Some 50 corporations have stood up, putting their names forward, in opposition to the new Texas state law that bans abortions after six weeks of pregnancy.
Equality in the workplace is one of the most important business issues of our time.
Restricting access to comprehensive reproductive care, including abortion, threatens the health, independence, and economic stability of our workers and customers.
When everyone is empowered to succeed, our companies, our communities, and our economy are better for it.
The economic losses from existing abortion restrictions, including labor force impact and earnings, already cost the State of Texas an estimated $14.5 billion annually. Nationally, state-level restrictions cost state economies $105 billion dollars per year.*
Simply put, policies that restrict reproductive health care go against our values and are bad for business. It impairs our ability to build diverse and inclusive workforce pipelines, recruit top talent across states, and protect the well-being of all the people who keep our businesses thriving day in and out.
The future of gender equality hangs in the balance, putting our families, communities, businesses and the economy at risk.
We stand against policies that hinder people’s health, independence and ability to fully succeed in the workplace.
Co-signers of the statement, which was circulated by Planned Parenthood, the ACLU, and other groups, include Patagonia, Ben & Jerry’s, Bumble, The Body Shop, Yelp, Lyft, and others.
Several other large American employers, including Google, Facebook, and Apple, have not added their names to the document.
In mainstream U.S. news, coverage of Indigenous communities is sporadic, uneven and barely visible.
Central to the modern context is the 100-year legacy of residential schools, beginning with the Indian Act of 1876 and extending through most of the 20th century, when more than 150,000 children were sequestered, many stolen from their homes without their family’s or community’s permission. Residential schools were part of the government’s goal to assimilate Indigenous people by severing them from their culture, language and stories, coupled with the notion that was the basis of residential schools in the late 1800s: to save the child, you must kill the Indian. These actions are another way to describe genocide.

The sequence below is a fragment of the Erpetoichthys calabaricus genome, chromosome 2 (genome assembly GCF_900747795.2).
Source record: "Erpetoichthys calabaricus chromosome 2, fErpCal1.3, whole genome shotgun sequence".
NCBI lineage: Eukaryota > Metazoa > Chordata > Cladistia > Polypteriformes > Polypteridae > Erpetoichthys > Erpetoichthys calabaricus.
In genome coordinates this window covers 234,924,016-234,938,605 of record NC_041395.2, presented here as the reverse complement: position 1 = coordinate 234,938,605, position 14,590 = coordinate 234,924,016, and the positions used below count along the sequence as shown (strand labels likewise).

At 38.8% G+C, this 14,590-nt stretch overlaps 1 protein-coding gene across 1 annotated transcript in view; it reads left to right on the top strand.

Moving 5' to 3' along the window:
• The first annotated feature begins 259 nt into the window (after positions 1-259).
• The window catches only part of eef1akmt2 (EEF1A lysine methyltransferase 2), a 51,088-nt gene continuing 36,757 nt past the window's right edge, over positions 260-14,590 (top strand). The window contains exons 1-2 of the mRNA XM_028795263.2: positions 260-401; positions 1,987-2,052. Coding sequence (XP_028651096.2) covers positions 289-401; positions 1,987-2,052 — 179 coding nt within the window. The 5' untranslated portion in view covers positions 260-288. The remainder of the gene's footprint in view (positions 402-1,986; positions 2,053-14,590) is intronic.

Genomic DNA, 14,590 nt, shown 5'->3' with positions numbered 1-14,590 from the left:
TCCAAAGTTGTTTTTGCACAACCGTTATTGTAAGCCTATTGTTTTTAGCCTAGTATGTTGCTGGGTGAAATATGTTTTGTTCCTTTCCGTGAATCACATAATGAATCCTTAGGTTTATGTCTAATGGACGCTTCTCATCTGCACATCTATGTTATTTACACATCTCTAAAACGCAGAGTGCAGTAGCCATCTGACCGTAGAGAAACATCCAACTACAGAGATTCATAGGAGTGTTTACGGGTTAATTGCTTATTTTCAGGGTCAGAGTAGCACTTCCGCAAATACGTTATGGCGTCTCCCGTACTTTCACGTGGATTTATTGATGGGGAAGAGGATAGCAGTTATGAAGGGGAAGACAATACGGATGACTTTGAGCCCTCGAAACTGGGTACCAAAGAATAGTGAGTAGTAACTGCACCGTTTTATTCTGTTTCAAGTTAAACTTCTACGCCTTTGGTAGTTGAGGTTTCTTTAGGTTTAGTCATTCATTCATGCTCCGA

The Globe and Mail article patiently described a social structure imposed by governments that failed Native citizens, embodied by this family’s hardships — when things go wrong, then right, then wrong again — when people navigate the ups and downs of love, domestic violence, drugs and jail to become ensnared in a formal bureaucracy. The story described a social system that doesn’t work.
In today’s mainstream U.S. news, coverage of Indigenous communities — challenges and strengths — is sporadic, uneven and barely visible. Consider, for example, mental health, which is not well understood in popular media. Thanks to recent coverage of celebrities such as the Duke and Duchess of Sussex (Harry and Meghan) and champion tennis player, Naomi Osaka, narratives are emerging that help destigmatize mental conditions.
The man confronted the female nurse on Monday morning in the office of a pharmacy in the city of Sherbrooke, about 155 kilometres (96 miles) south-east of Montreal, where she was assigned to administer vaccines, a police spokesman, Martin Carrier, said by phone.
“Our suspect went directly into the office and began to yell at the nurse,” Carrier said.
The man appeared to be shocked that his wife was vaccinated at the pharmacy “without his authorization”, and hit the nurse in the face, Carrier added.